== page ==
After eight months in south-east Asia I had just one thing on my mind; Cornwall. In all honesty it was a pint of ale in a traditional pub with a measure of cold weather that was the focus of my daydreaming. Cornwall was merely the location. As my return date loomed nearer and nearer my mind started to wander back to this scene with increasing frequency. Little did I know that the place that had appeared so many times in my visions was a place that I had never set foot; The Roseland Peninsula. Having spent a number of years living in Falmouth I would often admire the view of a beautiful headland decorated with an iconic lighthouse, across the Carrick Roads. This had subconsciously become the backdrop for my long awaited beer.
It shames me to admit that in three years of living so close to the Roseland, I never once visited. I never even contemplated it. I soon discovered that this was my loss. Having returned to this country to seek work, I found myself back with my folks in Devon with few jobs on offer. Conservation had always been my interest, and I had studied cirl buntings as part of my degree, so I contacted the RSPB to see whether I could be of service. As it turned out, the reintroduction project was looking for additional eyes and ears to spend some time monitoring the birds on the Roseland. Within a fortnight I was winding my way back to the southern Cornish coast, this time with binoculars in hand.
During my first week on the project I was given the full tour. Much of the work involves covering farmland to locate the cirl buntings, and I found this one of the most enjoyable aspects of the daily routine. Each site we visited had its own unique charm, and every time I topped a new hill or rounded the next bend I was greeted with yet another stunning vista. The mix of habitats – rolling farmland, tidal creek, rocky shore and sandy beach – provides a bountiful supply of birds and beasts for any natural history enthusiast. And despite the myriad attractions on offer, the area retains a sense of isolation, peace and tranquillity (that I suspect would be less evident during the summer months!).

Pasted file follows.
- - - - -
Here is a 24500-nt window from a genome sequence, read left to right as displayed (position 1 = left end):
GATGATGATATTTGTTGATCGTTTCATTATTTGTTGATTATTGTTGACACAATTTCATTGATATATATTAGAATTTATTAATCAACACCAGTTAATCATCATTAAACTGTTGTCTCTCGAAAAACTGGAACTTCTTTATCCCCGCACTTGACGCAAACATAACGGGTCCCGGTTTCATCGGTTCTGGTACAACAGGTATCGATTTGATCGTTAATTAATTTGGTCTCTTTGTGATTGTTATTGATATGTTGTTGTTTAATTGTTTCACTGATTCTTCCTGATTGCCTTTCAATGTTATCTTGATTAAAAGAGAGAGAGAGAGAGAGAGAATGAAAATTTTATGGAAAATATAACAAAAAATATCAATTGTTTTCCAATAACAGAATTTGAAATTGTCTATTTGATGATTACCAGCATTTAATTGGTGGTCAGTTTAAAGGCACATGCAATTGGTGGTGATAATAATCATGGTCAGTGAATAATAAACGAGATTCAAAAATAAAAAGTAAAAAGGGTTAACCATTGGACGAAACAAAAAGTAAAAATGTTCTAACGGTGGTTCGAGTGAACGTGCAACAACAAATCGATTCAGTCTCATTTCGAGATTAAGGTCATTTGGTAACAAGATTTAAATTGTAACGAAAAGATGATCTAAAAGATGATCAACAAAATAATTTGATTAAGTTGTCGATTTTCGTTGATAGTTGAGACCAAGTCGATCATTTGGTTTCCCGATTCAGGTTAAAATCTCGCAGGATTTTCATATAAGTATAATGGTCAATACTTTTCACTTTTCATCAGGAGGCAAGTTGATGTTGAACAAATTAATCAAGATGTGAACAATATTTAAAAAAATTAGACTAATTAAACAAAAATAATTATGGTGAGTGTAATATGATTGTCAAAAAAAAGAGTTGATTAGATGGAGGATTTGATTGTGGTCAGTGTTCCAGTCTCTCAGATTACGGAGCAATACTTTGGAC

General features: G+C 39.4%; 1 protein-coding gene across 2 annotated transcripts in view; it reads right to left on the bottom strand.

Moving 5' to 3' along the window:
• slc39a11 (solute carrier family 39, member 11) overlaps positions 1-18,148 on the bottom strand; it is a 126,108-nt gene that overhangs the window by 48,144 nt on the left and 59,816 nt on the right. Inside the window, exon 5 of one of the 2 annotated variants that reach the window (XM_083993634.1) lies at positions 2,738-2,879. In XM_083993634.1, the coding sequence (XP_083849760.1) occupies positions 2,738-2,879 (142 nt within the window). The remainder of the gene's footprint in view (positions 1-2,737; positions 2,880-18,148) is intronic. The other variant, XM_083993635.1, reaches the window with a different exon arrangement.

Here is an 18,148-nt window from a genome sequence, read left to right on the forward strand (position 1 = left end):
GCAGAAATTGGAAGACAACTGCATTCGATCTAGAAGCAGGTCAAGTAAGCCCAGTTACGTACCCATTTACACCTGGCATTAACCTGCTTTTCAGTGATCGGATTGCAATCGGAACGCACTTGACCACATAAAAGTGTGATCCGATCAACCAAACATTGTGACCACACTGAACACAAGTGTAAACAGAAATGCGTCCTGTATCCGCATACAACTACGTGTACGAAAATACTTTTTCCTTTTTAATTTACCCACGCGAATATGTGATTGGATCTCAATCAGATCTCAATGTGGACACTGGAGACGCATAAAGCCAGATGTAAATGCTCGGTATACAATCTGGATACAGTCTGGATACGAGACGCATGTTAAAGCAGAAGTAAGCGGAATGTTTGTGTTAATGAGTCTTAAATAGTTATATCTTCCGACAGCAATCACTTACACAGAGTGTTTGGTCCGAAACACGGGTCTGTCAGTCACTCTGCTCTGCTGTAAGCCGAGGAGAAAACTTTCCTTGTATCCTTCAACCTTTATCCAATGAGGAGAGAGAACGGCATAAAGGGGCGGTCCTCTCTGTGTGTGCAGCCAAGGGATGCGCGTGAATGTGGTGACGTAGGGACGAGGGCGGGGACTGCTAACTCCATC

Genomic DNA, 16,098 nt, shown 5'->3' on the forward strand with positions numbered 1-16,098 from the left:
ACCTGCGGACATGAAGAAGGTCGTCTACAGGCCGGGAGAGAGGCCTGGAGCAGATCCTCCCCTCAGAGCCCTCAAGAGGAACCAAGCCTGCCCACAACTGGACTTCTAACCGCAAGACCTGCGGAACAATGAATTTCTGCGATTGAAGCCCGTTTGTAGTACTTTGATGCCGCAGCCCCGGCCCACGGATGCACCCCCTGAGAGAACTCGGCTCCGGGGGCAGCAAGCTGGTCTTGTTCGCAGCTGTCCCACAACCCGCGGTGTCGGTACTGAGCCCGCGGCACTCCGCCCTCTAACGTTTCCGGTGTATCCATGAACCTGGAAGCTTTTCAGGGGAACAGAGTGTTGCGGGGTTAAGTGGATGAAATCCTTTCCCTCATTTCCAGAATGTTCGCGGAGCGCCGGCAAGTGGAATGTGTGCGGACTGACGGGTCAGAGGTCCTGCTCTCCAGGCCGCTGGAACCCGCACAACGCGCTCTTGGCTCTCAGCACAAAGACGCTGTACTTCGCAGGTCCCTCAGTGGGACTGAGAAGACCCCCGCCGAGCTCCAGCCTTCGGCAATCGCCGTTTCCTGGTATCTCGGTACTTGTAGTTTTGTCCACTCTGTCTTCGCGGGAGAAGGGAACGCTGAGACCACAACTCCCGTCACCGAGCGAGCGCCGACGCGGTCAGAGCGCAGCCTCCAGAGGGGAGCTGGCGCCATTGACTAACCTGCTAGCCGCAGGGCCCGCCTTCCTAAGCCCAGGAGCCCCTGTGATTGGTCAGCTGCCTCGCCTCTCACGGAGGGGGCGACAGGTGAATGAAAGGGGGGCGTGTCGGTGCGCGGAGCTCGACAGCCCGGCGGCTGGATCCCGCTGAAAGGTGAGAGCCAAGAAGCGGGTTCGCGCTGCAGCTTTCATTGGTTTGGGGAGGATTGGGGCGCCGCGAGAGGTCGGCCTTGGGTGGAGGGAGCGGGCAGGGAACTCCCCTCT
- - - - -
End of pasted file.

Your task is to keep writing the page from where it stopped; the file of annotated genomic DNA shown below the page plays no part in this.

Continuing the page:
The reason that I looked into becoming a residential volunteer was that I wanted to gain some first hand practical experience within a conservation project, whilst also contributing towards the project’s targets. The day to day work was very enjoyable and I gained invaluable knowledge from working alongside the experts, especially the other volunteers. Monitoring the cirls became almost addictive and there was great satisfaction when I managed to get my ears tuned into contact calls and song, and started observing well hidden birds or birds that I had not seen in a while. There was also an effort made to broaden my experience by helping out with other aspects of the project, and other areas of the work conducted by the RSPB. This included attending meetings with landowners and a day trip down to Marazion Marsh to get stuck into some habitat management work, which was a good opportunity to have a bit of fun working with all members of the cirl team, and other volunteers in the county.
Although my motivations will not be shared by all the volunteers, they will have their own reasons for participating in such a unique piece of work. I suspect that some of them also use it as an opportunity to develop their own skills and character, whilst others use their years of experience to contribute towards the ultimate goals of reintroducing the species to Cornwall. Perhaps others simply want to keep active! But for everyone it is a great chance to discover a quiet, undisturbed corner of the county.
Sadly, I am on my way again and in complete contrast to the Roseland Cirl Bunting population, I find myself relocating to Devon. Hopefully I will be able to establish myself there as easily as I have on the Roseland. I have promised myself it will not be long before I am visiting the area again… and perhaps sampling some more of the local ales!